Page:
February 2, 2015 | Erin Bluvas, email@example.com
A career aptitude test matched Julia Porter with Speech-Language Pathologist during her freshman year at Butler University in Indianapolis. Curiosity about this unfamiliar occupation led her to take a few courses and complete some observation hours. She learned that this career path would allow her to be creatively scientific and empower others (i.e., patients) to effectively communicate in their everyday environments. Attracted to the variety in the field and the emphasis on lifelong learning, Porter made Communication Sciences and Disorders (COMD) her major.
Porter chose to pursue a Master of Speech Pathology degree within the Arnold School’s COMD department due to its challenging program, opportunities for medically-focused coursework and outstanding clinical faculty. She has already completed a clinical rotation at the Augusta VA Medical Center and is currently engaged in a rotation at Dwight D. Eisenhower Army Medical Center. Porter also chose the Arnold School because the COMD department offers additional opportunities for courses and work with special interest populations. As a result, she joined the neurogenic specialization track which introduced her to “neuro talks” on various special topics and engagement in community support groups, such as the Stuttering Support Group at the USC Speech & Hearing Research Center.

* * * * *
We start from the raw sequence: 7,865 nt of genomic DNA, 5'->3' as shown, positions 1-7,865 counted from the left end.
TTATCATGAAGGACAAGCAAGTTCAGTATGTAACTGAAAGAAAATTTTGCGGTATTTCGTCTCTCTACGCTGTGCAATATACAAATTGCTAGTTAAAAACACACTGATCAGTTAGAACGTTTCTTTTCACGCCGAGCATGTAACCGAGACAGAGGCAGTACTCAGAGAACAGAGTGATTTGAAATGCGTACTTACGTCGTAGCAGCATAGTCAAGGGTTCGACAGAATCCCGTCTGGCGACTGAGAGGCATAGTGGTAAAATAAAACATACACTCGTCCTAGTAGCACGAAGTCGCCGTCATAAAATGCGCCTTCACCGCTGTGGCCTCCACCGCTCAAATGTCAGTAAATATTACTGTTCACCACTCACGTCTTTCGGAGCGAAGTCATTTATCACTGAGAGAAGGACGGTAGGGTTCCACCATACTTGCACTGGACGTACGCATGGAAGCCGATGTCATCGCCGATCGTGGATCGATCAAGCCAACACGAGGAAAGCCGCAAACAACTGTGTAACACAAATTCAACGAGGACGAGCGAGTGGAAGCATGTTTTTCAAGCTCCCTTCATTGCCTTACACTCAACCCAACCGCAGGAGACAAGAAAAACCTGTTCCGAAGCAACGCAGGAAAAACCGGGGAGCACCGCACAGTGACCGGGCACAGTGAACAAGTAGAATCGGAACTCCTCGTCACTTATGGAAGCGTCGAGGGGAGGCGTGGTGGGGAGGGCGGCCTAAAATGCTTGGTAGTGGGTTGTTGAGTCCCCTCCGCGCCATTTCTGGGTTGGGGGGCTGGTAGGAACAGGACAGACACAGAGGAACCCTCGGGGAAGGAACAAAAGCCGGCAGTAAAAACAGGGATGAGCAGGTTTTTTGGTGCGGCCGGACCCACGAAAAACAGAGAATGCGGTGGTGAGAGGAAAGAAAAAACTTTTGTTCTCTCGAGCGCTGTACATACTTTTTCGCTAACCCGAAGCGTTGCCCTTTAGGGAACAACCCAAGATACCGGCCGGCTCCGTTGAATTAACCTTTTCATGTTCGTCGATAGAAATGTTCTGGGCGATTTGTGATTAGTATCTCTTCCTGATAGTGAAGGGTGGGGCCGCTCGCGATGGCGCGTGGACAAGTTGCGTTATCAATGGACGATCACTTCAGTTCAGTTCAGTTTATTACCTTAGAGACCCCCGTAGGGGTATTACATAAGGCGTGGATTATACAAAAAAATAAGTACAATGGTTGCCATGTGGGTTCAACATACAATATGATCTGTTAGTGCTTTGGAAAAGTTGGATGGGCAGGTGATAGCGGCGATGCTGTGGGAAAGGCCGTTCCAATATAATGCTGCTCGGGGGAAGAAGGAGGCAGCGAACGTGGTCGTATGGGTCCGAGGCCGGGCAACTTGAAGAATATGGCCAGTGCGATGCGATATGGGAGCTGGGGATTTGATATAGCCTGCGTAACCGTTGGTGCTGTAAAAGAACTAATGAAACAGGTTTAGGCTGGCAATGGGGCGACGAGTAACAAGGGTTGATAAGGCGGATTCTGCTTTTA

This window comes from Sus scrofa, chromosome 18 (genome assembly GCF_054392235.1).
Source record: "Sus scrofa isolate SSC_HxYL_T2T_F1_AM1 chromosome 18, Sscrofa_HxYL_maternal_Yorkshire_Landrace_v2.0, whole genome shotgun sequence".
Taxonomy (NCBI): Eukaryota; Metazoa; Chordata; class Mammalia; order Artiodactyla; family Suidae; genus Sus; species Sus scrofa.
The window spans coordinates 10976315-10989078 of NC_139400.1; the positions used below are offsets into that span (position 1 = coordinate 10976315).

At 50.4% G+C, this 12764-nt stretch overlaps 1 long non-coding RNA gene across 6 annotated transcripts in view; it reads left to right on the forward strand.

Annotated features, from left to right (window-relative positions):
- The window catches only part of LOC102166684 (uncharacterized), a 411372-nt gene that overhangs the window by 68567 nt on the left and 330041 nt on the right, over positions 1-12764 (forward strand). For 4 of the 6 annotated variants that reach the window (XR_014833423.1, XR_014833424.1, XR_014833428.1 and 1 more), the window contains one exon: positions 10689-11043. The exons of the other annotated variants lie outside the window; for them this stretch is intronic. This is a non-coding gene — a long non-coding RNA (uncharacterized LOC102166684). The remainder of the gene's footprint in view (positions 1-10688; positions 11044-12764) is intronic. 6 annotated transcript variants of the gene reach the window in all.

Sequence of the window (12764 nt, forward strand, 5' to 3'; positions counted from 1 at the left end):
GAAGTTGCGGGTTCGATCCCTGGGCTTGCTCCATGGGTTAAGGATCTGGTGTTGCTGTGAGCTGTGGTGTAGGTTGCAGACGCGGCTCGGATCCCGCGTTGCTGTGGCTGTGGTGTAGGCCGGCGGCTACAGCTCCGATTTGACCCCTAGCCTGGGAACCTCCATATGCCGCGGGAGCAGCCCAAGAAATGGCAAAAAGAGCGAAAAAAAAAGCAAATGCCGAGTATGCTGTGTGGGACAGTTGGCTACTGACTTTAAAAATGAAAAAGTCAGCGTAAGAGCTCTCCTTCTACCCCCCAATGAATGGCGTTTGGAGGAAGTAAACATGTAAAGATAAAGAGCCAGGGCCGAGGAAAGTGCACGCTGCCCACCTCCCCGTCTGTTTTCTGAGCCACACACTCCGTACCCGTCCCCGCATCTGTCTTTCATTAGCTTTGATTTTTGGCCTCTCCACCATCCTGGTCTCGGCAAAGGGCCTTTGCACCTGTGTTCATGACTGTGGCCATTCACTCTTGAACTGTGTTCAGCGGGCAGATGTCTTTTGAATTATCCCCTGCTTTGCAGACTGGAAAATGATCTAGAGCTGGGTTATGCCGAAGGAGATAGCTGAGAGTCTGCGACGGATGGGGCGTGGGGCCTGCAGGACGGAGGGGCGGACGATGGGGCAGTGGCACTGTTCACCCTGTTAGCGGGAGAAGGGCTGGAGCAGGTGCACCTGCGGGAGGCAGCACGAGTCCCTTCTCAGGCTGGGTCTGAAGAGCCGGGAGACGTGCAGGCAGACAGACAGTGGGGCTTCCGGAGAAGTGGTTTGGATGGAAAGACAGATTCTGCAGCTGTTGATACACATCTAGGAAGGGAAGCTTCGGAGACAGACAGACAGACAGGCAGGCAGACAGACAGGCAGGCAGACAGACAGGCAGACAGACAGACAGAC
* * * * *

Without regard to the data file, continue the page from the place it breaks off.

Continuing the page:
As a graduate research assistant in the Speech Perception Lab, Porter helps the Lab conduct research to improve speech understanding under adverse listening conditions (e.g., a noisy restaurant) and improve the programming of assistive listening devices, such as hearing aids and cochlear implants. She also had the opportunity to investigate the effects of two different treatments for patients based on their stroke lesion sites as part of a study at the Aphasia Lab. “Being able to provide clinical services as a part of an important study was something I would not have found at every COMD graduate program,” she says.
Porter believes she has especially benefited from the rich mentor environment that COMD fosters. She has learned a lot about the research process from Assistant Professor Daniel Fogerty, who is also the Director of the Speech Perception Lab. “He is extremely knowledgeable regarding his field and speaks research like it is his first language,” explains Porter. She also appreciates the COMD practicum placement supervisors, Dianne Dixon and Juliana Miller, whose guidance has helped Porter obtain the hands-on experience that led her to the Arnold School in the first place.
After she graduates this summer, Porter plans to begin her Clinical Fellowship Year, which is a mandatory transition year between completing a COMD program and becoming an independent provider of speech-language pathology clinical services. She would eventually like to earn her Certificate of Clinical Competence. “I hope to work in an acute (i.e., evaluation) or sub-acute (i.e., rehabilitation) care setting as I am particularly interested in patients with neurogenic communication disorders, such as those that typically follow a traumatic brain injury or stroke,” says Porter.